The beeping of the fax machine catches you off guard. You didn’t even know it was plugged in. Who still uses a fax anyway?

Intrigued by the old-fashioned beeping you walk to the fax machine. The fax is a bomb threat, not the first you’ve seen and probably not the last. It says a bomb will go off tonight somewhere downtown. No ransom, no demands, no reason, just this single piece of information.

If you had a penny for every bomb threat that came into the office since you’ve been working at the agency you’d be rich.

Mostly drunk teens on a dare or a confused man that needs a little attention. It was always easy to separate a real threat from just a prank or desperate cry for help. This threat definitely had all the characteristics for the “do not take serious” pile, otherwise known as the garbage can.

Thirty minutes later you’re distracted once again by the sound of the fax machine and it’s the same message, plain and simple. You get a very bad feeling and decide to take the threat seriously. You call your boss for permission to put a team together.

Don Rubin, a 58-year-old veteran, is not amused; he reminds you of your silly goose chase during your first week and says he really thought he’d taught you better. You think back to that first bomb threat when you panicked and warned the whole agency that the world was coming to an end. It was a rookie mistake.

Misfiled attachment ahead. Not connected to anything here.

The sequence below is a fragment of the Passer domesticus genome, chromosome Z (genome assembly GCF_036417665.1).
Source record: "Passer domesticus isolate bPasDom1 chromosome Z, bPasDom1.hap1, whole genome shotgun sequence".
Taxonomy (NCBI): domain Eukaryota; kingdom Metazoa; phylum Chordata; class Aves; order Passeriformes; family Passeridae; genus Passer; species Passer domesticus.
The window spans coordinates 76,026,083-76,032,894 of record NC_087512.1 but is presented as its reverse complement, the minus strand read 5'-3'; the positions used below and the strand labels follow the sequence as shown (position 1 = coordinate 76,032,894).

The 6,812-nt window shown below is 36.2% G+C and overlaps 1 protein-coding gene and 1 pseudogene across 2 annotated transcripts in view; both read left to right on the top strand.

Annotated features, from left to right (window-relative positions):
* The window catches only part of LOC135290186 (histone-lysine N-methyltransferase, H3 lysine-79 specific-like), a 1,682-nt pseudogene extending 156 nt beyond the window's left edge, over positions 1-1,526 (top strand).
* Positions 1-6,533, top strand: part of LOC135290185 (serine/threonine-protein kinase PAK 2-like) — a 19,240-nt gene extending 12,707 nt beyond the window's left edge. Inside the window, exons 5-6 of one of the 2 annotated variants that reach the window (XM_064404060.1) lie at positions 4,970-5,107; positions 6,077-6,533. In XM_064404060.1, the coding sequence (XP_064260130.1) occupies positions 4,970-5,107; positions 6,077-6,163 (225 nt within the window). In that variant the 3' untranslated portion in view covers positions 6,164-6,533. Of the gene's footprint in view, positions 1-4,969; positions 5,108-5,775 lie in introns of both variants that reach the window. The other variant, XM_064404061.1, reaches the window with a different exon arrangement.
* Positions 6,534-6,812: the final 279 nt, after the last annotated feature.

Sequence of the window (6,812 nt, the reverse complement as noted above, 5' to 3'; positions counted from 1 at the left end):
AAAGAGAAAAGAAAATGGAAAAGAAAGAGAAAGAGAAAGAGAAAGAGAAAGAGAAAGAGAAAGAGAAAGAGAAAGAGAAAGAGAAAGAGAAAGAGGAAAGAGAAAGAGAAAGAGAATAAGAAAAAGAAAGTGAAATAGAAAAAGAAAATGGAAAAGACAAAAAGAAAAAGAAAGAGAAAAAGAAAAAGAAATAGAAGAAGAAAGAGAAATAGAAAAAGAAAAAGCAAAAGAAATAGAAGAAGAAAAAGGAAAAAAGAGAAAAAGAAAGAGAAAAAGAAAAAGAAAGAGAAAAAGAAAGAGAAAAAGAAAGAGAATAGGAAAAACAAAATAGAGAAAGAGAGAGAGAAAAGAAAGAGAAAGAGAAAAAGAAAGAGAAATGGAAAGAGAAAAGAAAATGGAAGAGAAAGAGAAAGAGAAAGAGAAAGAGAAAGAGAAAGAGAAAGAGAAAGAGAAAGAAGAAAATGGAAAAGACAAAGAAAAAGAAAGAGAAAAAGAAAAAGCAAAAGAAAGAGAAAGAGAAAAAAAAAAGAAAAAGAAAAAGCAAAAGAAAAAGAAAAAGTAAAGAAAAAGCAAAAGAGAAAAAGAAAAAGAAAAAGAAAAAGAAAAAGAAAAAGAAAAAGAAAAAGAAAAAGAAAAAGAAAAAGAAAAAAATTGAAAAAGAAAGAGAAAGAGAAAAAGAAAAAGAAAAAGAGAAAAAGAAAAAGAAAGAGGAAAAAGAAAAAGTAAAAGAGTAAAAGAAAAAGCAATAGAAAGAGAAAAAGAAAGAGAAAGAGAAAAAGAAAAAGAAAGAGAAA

But somehow this felt different and every bone in your body was telling you this was no false alarm. You decide to lie and tell some of your colleagues that you have permission to react on a threat and you form a team.

The fax was easy to trace, it was from a small apartment on the wrong side of town. Raelcun Street 37-05. You and your team head out and 23 minutes later you knock on the door of one William Teller. No answer. The lock on the door is as worn down as the building you’re standing in and within seconds you’re in the apartment.

You see a table that is filled with all kinds of materials that send shivers down your spine. You also see a flickering red light in the corner, it’s the fax machine. You’re certain now this is no joke, it’s the real thing. Only you and your team can stop a disaster from happening. You and your team start searching the place immediately for clues.

At that moment Don Rubin calls you back and says a man named William Teller has been arrested at the Riverview restaurant. He was making a big scene, saying he wanted a window seat to watch the explosion at 8:00 pm sharp. You look at your watch and realize that’s in exactly one hour . . .